Samantha Johnson, Ryan W. Reihart



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Biological invasions have become a global concern, as invasive species are one of the leading causes for loss of biodiversity. Invasive ants, for example, often rapidly reach numerical dominance in invaded ecosystems, which results in a reduction in the abundance and diversity of native ants and small, non-ant arthropods. Because invasive ants are small, relatively few studies have considered the potential effect of invasive ants on the abundance of large, mobile aboveground insects. Here, we report evidence of grasshopper predation and the diet of an invasive ant, Nylanderia fulva, in a coastal tallgrass prairie. While working at the University of Houston’s Coastal Center in July 2016, we observed a large number of dead grasshoppers that were covered by N. fulva. To determine if grasshopper mortality was due to predation by N. fulva, we conducted a tethering experiment. We tethered 40 grasshoppers, 10 individuals of 2 grass feeding species and 10 individuals of 2 mixed feeding species, with a modified “leash” that was secured to the ground. Within the first 4 hours of the experiment, we found that 50% of the grasshoppers were dead and were covered by N. fulva. Following this experiment, we conducted a stable isotope analysis in 2017 to determine the trophic position and relative importance of grasshoppers in the diet of N. fulva. Across 20 different colonies of N. fulva, we found that workers had little variation in their average δ15N (mean ± SD; 5.44 ± 0.49), δ13C (-21.78 ± 0.86), and trophic position (2.29 ± 0.14). These results indicate that N. fulva are omnivores, but obtain most of their N from basal resources, like plants. Our data demonstrate some of the complexities of the diets of invasive ants and highlight their potential to reduce the abundance and richness of large, mobile insects like grasshoppers.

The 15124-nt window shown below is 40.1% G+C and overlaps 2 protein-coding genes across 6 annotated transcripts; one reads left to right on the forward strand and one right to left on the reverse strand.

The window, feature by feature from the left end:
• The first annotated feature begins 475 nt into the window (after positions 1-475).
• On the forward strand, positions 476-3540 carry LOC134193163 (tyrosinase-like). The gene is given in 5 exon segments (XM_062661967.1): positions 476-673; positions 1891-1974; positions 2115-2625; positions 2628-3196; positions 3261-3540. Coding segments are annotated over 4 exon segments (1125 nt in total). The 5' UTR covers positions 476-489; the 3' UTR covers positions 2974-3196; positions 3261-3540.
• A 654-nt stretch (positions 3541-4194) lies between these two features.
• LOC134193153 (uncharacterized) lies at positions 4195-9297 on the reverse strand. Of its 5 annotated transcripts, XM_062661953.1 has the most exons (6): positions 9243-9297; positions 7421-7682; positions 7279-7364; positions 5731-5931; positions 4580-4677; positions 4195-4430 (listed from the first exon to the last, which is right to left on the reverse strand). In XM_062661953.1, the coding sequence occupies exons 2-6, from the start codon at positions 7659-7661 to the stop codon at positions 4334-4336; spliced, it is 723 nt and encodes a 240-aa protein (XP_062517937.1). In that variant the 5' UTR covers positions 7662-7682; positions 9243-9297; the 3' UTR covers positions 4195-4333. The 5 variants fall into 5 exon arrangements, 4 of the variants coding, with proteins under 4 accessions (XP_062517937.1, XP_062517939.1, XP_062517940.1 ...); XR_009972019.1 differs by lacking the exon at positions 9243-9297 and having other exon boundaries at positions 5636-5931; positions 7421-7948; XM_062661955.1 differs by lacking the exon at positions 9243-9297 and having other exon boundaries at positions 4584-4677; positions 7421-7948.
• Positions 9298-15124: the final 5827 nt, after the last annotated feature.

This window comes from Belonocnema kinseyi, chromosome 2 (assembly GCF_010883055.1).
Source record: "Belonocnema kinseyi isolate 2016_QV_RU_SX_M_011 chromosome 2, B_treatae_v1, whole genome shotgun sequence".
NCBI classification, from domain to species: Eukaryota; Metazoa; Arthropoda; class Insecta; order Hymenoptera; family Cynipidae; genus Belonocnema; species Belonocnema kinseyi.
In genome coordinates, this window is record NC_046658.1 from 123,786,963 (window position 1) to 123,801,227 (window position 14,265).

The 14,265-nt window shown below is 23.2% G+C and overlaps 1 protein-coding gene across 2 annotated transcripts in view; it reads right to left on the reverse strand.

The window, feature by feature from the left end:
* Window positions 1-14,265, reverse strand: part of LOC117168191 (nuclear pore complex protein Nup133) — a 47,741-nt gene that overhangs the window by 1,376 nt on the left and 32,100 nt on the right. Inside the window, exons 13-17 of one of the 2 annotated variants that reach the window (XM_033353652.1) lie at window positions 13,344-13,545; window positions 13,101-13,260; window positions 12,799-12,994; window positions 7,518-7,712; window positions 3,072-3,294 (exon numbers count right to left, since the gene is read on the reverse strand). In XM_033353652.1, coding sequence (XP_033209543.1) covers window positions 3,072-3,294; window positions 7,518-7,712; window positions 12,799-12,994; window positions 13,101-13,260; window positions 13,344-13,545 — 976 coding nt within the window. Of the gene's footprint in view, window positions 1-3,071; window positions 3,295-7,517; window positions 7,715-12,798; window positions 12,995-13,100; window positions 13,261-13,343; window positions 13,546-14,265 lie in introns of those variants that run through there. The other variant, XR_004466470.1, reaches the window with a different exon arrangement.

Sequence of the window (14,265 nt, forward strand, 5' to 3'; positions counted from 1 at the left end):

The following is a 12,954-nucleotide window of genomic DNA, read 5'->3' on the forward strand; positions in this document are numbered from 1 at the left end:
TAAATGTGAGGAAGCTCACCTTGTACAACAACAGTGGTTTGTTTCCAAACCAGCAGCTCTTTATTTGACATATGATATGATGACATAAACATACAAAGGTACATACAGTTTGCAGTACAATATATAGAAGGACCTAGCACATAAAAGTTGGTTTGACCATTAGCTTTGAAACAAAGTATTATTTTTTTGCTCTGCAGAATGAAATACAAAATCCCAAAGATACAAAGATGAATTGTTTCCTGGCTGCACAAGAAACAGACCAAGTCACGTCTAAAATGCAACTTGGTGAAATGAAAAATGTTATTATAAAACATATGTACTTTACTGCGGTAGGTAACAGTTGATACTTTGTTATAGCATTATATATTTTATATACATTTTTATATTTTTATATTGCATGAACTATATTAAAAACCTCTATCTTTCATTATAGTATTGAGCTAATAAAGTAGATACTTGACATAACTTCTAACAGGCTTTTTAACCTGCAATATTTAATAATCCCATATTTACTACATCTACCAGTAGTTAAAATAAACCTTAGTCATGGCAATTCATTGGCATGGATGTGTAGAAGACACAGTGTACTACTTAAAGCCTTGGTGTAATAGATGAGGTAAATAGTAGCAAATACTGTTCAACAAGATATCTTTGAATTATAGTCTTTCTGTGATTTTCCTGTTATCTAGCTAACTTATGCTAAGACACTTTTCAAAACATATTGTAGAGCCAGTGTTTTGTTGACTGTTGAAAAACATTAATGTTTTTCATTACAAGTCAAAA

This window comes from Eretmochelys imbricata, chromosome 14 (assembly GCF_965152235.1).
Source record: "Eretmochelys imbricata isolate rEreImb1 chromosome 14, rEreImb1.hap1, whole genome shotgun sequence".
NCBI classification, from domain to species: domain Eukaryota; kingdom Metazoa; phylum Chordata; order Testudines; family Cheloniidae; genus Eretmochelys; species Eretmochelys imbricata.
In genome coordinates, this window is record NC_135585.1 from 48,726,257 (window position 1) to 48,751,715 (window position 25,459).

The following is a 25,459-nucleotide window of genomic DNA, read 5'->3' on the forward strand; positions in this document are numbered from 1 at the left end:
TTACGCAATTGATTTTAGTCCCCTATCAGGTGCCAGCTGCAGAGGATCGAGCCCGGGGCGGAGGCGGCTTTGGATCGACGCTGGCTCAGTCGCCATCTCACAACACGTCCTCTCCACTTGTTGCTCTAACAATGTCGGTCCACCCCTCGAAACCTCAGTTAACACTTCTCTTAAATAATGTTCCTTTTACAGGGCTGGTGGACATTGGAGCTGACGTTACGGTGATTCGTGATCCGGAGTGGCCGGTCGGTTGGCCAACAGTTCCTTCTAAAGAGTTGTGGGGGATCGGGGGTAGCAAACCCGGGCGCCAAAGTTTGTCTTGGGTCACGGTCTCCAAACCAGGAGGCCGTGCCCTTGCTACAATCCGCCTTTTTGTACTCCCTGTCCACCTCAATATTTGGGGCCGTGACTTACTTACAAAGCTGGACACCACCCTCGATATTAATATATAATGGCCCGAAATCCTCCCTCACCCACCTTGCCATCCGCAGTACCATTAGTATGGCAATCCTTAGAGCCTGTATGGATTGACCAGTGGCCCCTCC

Publication Date


Project Designation

Graduate Research

Primary Advisor

Kathleen A. Kargl, Chelse M. Prather

Primary Advisor's Department



Stander Symposium Posters, College of Arts and Sciences

United Nations Sustainable Development Goals

Climate Action; Life On Land

Predation in the prairie “canopy”: What happens when leashed grasshoppers meet invasive tawny crazy ants?